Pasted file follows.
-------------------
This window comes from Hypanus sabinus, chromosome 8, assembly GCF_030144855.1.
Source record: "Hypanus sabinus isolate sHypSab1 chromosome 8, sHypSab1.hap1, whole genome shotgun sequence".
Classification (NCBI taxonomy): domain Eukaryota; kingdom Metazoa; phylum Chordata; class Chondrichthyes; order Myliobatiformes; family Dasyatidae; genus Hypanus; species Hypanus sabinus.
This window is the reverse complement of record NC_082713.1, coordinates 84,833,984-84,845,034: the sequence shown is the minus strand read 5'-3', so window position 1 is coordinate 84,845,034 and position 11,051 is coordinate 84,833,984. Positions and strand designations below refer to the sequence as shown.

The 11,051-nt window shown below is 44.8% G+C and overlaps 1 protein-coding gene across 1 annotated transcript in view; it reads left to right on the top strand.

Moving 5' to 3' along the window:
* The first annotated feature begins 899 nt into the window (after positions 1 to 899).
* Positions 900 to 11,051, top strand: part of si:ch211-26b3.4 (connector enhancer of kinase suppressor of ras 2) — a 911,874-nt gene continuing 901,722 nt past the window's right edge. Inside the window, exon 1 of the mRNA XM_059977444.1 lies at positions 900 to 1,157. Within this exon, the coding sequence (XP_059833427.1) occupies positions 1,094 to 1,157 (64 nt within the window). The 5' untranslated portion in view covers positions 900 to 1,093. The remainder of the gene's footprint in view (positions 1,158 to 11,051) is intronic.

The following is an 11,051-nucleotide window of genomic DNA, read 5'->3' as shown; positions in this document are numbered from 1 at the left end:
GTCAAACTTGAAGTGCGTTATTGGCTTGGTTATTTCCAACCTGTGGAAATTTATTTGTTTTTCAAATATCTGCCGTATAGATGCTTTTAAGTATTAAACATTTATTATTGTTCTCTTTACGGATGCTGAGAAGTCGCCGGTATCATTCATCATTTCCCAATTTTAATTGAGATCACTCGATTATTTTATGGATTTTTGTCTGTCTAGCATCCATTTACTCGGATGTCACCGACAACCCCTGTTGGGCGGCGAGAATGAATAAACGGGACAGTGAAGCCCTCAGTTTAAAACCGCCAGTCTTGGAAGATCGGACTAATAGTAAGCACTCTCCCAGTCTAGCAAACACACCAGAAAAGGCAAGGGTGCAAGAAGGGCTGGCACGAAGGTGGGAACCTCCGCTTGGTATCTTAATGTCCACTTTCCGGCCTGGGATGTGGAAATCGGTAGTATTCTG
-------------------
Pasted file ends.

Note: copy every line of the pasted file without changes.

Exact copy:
This window comes from Hypanus sabinus, chromosome 8, assembly GCF_030144855.1.
Source record: "Hypanus sabinus isolate sHypSab1 chromosome 8, sHypSab1.hap1, whole genome shotgun sequence".
Classification (NCBI taxonomy): domain Eukaryota; kingdom Metazoa; phylum Chordata; class Chondrichthyes; order Myliobatiformes; family Dasyatidae; genus Hypanus; species Hypanus sabinus.
This window is the reverse complement of record NC_082713.1, coordinates 84,833,984-84,845,034: the sequence shown is the minus strand read 5'-3', so window position 1 is coordinate 84,845,034 and position 11,051 is coordinate 84,833,984. Positions and strand designations below refer to the sequence as shown.

The 11,051-nt window shown below is 44.8% G+C and overlaps 1 protein-coding gene across 1 annotated transcript in view; it reads left to right on the top strand.

Moving 5' to 3' along the window:
* The first annotated feature begins 899 nt into the window (after positions 1 to 899).
* Positions 900 to 11,051, top strand: part of si:ch211-26b3.4 (connector enhancer of kinase suppressor of ras 2) — a 911,874-nt gene continuing 901,722 nt past the window's right edge. Inside the window, exon 1 of the mRNA XM_059977444.1 lies at positions 900 to 1,157. Within this exon, the coding sequence (XP_059833427.1) occupies positions 1,094 to 1,157 (64 nt within the window). The 5' untranslated portion in view covers positions 900 to 1,093. The remainder of the gene's footprint in view (positions 1,158 to 11,051) is intronic.

The following is an 11,051-nucleotide window of genomic DNA, read 5'->3' as shown; positions in this document are numbered from 1 at the left end:
GTCAAACTTGAAGTGCGTTATTGGCTTGGTTATTTCCAACCTGTGGAAATTTATTTGTTTTTCAAATATCTGCCGTATAGATGCTTTTAAGTATTAAACATTTATTATTGTTCTCTTTACGGATGCTGAGAAGTCGCCGGTATCATTCATCATTTCCCAATTTTAATTGAGATCACTCGATTATTTTATGGATTTTTGTCTGTCTAGCATCCATTTACTCGGATGTCACCGACAACCCCTGTTGGGCGGCGAGAATGAATAAACGGGACAGTGAAGCCCTCAGTTTAAAACCGCCAGTCTTGGAAGATCGGACTAATAGTAAGCACTCTCCCAGTCTAGCAAACACACCAGAAAAGGCAAGGGTGCAAGAAGGGCTGGCACGAAGGTGGGAACCTCCGCTTGGTATCTTAATGTCCACTTTCCGGCCTGGGATGTGGAAATCGGTAGTATTCTG